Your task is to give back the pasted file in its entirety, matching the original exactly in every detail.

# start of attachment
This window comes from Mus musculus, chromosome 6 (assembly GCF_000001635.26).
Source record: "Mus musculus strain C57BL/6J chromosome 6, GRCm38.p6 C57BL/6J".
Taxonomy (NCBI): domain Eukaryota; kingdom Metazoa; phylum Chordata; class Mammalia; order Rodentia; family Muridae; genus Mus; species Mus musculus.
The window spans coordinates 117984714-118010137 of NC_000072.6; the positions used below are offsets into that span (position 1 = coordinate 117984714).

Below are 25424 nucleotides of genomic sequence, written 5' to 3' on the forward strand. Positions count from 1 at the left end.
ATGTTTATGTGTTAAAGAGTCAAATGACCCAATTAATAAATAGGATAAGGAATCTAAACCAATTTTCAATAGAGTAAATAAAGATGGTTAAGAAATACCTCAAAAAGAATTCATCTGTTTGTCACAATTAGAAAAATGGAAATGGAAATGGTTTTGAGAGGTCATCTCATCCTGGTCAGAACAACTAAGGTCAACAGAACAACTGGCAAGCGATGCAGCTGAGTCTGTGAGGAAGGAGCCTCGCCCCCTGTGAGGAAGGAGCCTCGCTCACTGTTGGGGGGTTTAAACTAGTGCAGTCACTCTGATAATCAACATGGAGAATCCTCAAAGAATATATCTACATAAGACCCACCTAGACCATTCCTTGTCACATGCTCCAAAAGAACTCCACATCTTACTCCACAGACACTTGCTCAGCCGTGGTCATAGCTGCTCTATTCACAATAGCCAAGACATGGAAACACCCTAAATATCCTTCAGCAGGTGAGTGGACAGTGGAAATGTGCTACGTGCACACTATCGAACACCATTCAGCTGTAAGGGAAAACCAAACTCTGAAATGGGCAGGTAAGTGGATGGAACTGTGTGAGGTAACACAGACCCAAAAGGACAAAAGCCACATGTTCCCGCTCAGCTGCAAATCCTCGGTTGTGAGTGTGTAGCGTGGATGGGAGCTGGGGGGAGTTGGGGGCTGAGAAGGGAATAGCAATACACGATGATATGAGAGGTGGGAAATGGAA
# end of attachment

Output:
This window comes from Mus musculus, chromosome 6 (assembly GCF_000001635.26).
Source record: "Mus musculus strain C57BL/6J chromosome 6, GRCm38.p6 C57BL/6J".
Taxonomy (NCBI): domain Eukaryota; kingdom Metazoa; phylum Chordata; class Mammalia; order Rodentia; family Muridae; genus Mus; species Mus musculus.
The window spans coordinates 117984714-118010137 of NC_000072.6; the positions used below are offsets into that span (position 1 = coordinate 117984714).

Below are 25424 nucleotides of genomic sequence, written 5' to 3' on the forward strand. Positions count from 1 at the left end.
ATGTTTATGTGTTAAAGAGTCAAATGACCCAATTAATAAATAGGATAAGGAATCTAAACCAATTTTCAATAGAGTAAATAAAGATGGTTAAGAAATACCTCAAAAAGAATTCATCTGTTTGTCACAATTAGAAAAATGGAAATGGAAATGGTTTTGAGAGGTCATCTCATCCTGGTCAGAACAACTAAGGTCAACAGAACAACTGGCAAGCGATGCAGCTGAGTCTGTGAGGAAGGAGCCTCGCCCCCTGTGAGGAAGGAGCCTCGCTCACTGTTGGGGGGTTTAAACTAGTGCAGTCACTCTGATAATCAACATGGAGAATCCTCAAAGAATATATCTACATAAGACCCACCTAGACCATTCCTTGTCACATGCTCCAAAAGAACTCCACATCTTACTCCACAGACACTTGCTCAGCCGTGGTCATAGCTGCTCTATTCACAATAGCCAAGACATGGAAACACCCTAAATATCCTTCAGCAGGTGAGTGGACAGTGGAAATGTGCTACGTGCACACTATCGAACACCATTCAGCTGTAAGGGAAAACCAAACTCTGAAATGGGCAGGTAAGTGGATGGAACTGTGTGAGGTAACACAGACCCAAAAGGACAAAAGCCACATGTTCCCGCTCAGCTGCAAATCCTCGGTTGTGAGTGTGTAGCGTGGATGGGAGCTGGGGGGAGTTGGGGGCTGAGAAGGGAATAGCAATACACGATGATATGAGAGGTGGGAAATGGAA